In a follow-up to his New York Times feature on Tony Hovater, the 29-year-old white nationalist and “Nazi sympathizer next door,” Richard Fausset confessed that “there was a hole at the heart” of his story.

Fausset said he hoped his story would answer a fundamental question: “Why did this man — intelligent, socially adroit and raised middle class amid the relatively well-integrated environments of United States military bases — gravitate toward the furthest extremes of American political discourse?” By his own admission, Fausset says he never got a good answer during his reporting, during which he visited Hovater’s hometown.

Upon its publication Saturday afternoon, Fausset’s profile of Hovater — who marched in Charlottesville in August — was met with immediate and harsh criticism. Critics of the piece argued that the feature was a soft-focus profile of a modern-day Nazi, complete with details about Hovater’s wedding registry and his “Midwestern manners [that] would please anyone’s mother.”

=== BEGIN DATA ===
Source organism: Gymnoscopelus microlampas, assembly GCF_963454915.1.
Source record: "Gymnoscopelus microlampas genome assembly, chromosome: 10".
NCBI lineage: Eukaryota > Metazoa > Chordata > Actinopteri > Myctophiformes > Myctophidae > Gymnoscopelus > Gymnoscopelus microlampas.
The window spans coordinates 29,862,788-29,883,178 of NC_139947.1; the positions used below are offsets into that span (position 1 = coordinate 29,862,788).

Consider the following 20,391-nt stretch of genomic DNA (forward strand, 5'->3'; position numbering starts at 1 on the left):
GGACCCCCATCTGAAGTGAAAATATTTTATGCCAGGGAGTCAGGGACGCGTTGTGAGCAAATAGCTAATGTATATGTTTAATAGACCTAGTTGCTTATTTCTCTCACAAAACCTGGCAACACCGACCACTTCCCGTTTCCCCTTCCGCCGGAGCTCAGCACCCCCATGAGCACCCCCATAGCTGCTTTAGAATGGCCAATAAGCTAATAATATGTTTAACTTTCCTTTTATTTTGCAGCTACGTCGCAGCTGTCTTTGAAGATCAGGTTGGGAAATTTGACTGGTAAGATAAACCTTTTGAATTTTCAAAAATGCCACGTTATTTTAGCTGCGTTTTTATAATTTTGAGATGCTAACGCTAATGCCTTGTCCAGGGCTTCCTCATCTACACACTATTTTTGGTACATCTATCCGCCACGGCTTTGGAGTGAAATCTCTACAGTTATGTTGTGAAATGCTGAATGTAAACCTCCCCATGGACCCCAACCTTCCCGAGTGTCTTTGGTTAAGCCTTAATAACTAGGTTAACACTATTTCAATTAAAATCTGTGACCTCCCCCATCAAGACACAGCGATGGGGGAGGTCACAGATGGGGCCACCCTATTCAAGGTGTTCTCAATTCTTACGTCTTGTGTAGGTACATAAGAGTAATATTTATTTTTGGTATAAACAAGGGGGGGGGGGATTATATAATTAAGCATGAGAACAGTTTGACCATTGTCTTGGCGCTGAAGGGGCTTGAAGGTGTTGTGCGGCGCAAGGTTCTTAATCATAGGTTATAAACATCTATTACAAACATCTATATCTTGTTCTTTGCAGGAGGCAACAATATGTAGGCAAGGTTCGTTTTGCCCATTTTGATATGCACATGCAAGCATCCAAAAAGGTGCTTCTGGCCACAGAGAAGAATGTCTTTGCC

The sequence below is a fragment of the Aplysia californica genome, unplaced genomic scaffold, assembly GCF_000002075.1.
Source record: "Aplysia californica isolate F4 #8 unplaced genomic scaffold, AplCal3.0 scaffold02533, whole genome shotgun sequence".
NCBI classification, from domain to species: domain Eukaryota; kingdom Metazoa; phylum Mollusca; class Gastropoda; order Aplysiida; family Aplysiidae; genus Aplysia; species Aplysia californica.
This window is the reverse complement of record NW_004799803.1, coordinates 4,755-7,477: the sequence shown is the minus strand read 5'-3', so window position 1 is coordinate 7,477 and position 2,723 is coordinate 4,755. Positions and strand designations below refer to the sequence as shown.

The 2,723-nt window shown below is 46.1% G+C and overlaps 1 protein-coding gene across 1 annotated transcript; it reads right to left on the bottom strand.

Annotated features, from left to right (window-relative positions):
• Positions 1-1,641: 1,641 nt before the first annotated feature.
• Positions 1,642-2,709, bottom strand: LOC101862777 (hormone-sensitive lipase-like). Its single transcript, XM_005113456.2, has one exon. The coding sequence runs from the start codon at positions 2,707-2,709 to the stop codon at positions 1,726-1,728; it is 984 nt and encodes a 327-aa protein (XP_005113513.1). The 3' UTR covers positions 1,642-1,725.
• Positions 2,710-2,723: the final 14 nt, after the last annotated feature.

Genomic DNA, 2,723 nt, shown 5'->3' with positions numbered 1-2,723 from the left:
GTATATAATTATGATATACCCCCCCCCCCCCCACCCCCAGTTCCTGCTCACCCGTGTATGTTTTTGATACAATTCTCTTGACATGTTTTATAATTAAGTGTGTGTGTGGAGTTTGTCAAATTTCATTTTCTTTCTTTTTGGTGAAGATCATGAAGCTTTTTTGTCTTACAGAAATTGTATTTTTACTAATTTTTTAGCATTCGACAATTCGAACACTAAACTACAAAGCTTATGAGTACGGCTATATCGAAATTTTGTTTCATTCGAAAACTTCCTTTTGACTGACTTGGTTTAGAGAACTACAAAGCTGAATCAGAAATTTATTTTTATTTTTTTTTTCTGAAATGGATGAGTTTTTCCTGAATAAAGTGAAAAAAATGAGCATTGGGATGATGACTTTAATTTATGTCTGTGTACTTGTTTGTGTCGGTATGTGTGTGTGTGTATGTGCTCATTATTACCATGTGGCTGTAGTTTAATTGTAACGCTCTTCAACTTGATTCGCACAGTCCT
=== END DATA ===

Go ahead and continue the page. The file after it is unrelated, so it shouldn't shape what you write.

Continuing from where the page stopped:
But while there’s journalistic value in illustrating the banality of hate, the Times’ profile falls short in that it largely fails to adequately address a crucial element in the rise of the far right: the internet.

Save for a passing mention of 4chan and some description of Hovater’s more contentious Facebook posts, the Times piece does little to describe the online ecosystem that has helped white nationalists, neo-Nazis, and the alt-right organize, amplify its message, and thrive in recent years. And, simply put, any attempt to answer what exactly led Hovater to “gravitate toward the furthest…

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